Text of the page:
Best Budget-Friendly Travel Stroller

3. Delta Clutch Stroller

What I Like:

  • Super lightweight (12 lbs)
  • Built-in carrying strap
  • Takes up roughly the space of a grocery bag

What I Don’t Like:

  • Canopy is too small to really block sun
  • Handles are short for taller parents

delta children

“Clutch” is an apt name for this relatively affordable stroller—with its hand strap, it resembles an oversized clutch when folded. It’s the most compact stroller out of the ones tested, making it a great pick if you already have a full-size stroller and are just looking for something to take on road trips or flights. This small stroller got me through six months living in Florida during the pandemic, and while the wheels are a bit small and rickety for off-road terrain, it maneuvers nicely along crowded streets and walkways. It’s also well within Disney stroller requirements, making it theme park-friendly.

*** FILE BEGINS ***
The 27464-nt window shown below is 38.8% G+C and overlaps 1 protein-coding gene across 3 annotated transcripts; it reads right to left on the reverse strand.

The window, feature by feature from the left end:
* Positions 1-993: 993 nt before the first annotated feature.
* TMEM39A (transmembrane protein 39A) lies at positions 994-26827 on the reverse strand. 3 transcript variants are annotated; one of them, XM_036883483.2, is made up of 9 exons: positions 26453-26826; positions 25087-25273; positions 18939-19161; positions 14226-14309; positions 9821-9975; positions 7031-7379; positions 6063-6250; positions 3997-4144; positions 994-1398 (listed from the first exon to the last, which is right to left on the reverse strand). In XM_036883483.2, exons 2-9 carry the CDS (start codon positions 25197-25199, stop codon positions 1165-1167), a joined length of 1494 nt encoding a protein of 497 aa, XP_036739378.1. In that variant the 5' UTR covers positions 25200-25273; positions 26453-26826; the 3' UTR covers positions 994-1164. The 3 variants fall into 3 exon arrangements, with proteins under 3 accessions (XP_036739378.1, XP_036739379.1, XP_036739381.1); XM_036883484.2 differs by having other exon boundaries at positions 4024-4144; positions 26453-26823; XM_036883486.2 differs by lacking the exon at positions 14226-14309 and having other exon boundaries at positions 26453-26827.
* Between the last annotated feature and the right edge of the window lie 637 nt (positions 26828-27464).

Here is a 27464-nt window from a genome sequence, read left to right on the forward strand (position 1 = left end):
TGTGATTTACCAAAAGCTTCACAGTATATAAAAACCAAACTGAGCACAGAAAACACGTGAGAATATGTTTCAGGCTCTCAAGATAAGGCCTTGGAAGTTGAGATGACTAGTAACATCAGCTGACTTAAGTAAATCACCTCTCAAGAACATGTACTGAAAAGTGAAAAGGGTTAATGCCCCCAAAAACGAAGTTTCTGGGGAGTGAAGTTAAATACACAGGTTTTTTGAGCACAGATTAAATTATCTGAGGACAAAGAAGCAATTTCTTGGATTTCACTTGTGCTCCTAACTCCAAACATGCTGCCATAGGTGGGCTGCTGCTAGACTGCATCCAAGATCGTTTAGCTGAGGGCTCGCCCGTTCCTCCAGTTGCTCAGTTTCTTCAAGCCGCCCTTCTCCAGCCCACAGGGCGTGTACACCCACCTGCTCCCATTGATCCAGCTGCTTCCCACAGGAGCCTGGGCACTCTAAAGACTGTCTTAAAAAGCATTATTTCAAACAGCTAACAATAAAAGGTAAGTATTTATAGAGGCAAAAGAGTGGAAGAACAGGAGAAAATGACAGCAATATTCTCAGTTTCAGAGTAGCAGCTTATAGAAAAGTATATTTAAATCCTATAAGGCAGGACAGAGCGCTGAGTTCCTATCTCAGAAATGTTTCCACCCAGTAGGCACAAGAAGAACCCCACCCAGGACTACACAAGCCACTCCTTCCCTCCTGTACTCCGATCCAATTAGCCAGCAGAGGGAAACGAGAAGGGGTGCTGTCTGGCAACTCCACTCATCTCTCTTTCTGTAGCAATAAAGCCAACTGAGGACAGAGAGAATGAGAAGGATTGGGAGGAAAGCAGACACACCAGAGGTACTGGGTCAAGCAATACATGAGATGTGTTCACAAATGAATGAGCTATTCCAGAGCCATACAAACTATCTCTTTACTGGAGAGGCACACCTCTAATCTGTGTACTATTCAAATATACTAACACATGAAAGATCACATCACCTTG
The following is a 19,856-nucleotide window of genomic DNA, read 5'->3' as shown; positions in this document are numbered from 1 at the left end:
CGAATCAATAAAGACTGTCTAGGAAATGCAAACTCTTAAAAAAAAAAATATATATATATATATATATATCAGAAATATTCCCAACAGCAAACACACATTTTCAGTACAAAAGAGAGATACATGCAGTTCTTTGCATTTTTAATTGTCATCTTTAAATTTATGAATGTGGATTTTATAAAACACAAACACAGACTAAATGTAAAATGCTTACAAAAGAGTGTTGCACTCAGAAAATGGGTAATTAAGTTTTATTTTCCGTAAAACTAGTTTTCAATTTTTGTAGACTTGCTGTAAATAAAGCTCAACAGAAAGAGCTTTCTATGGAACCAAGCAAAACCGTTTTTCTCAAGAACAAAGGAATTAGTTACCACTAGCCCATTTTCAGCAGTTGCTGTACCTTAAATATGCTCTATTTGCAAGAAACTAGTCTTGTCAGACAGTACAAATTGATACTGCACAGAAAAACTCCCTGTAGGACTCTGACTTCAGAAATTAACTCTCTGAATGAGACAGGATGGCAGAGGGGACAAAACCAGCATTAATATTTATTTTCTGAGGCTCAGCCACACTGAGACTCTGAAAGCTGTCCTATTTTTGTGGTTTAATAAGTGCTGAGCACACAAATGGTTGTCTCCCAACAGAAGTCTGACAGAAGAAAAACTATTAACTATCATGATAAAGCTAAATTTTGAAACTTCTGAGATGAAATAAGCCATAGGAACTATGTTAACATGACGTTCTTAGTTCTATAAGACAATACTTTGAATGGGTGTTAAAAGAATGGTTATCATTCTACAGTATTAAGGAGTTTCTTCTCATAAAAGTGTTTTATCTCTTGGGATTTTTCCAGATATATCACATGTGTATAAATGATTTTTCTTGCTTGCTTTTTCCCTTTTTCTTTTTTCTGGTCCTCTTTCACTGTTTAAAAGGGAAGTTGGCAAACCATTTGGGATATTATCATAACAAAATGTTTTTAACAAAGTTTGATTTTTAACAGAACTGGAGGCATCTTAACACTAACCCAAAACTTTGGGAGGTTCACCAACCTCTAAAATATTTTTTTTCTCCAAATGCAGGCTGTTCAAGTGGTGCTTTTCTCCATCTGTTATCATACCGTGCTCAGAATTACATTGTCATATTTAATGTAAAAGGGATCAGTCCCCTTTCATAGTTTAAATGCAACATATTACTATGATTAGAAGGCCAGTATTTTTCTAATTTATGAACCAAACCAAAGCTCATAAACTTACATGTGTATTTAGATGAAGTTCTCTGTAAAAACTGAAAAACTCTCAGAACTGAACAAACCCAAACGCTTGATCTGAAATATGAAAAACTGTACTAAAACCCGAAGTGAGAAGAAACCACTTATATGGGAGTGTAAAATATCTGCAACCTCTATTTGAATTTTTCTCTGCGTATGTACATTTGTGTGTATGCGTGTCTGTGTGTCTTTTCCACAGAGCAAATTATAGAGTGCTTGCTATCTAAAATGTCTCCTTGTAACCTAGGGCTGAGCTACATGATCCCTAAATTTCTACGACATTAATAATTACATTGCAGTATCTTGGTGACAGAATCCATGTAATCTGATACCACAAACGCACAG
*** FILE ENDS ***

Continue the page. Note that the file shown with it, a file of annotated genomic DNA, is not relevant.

At 5-foot-11, I tend to hunch a bit while pushing this stroller, but my petite friends had no issues using it. You’ll have no problem squeezing onto subway cars, and you can use it as a carry-on to skip the gate-check (though, to be honest, I have no issues gate-checking gear—unless it’s raining and I forgot a cover).

Fast Facts

  • Dimensions: 15”L x 5.9”W x 19.7”H (folded); 29.5” L x 18.5” W x 39.8” H (unfolded)
  • Age range: for children up to 50 lbs (need strong head/neck control to sit up in five-point harness)
  • Passed One-Handed Fold Test? Yes
best travel stroller testing of the delta clutch, open and closed
Testing the Delta Clutch stroller in NY. / Photos: Candace Davison

Best Compact Jogging Stroller

4. Guava Roam Crossover Stroller

What I Like:

  • Adjustable handlebar (from 34” to 45”)
  • Glides smoothly
  • Great turning radius
  • Wheel lock for easy jogging
  • Great on a variety of terrain

What I Don’t Like:

  • Bulky
  • Heavy (28.5 lbs)
  • Pricey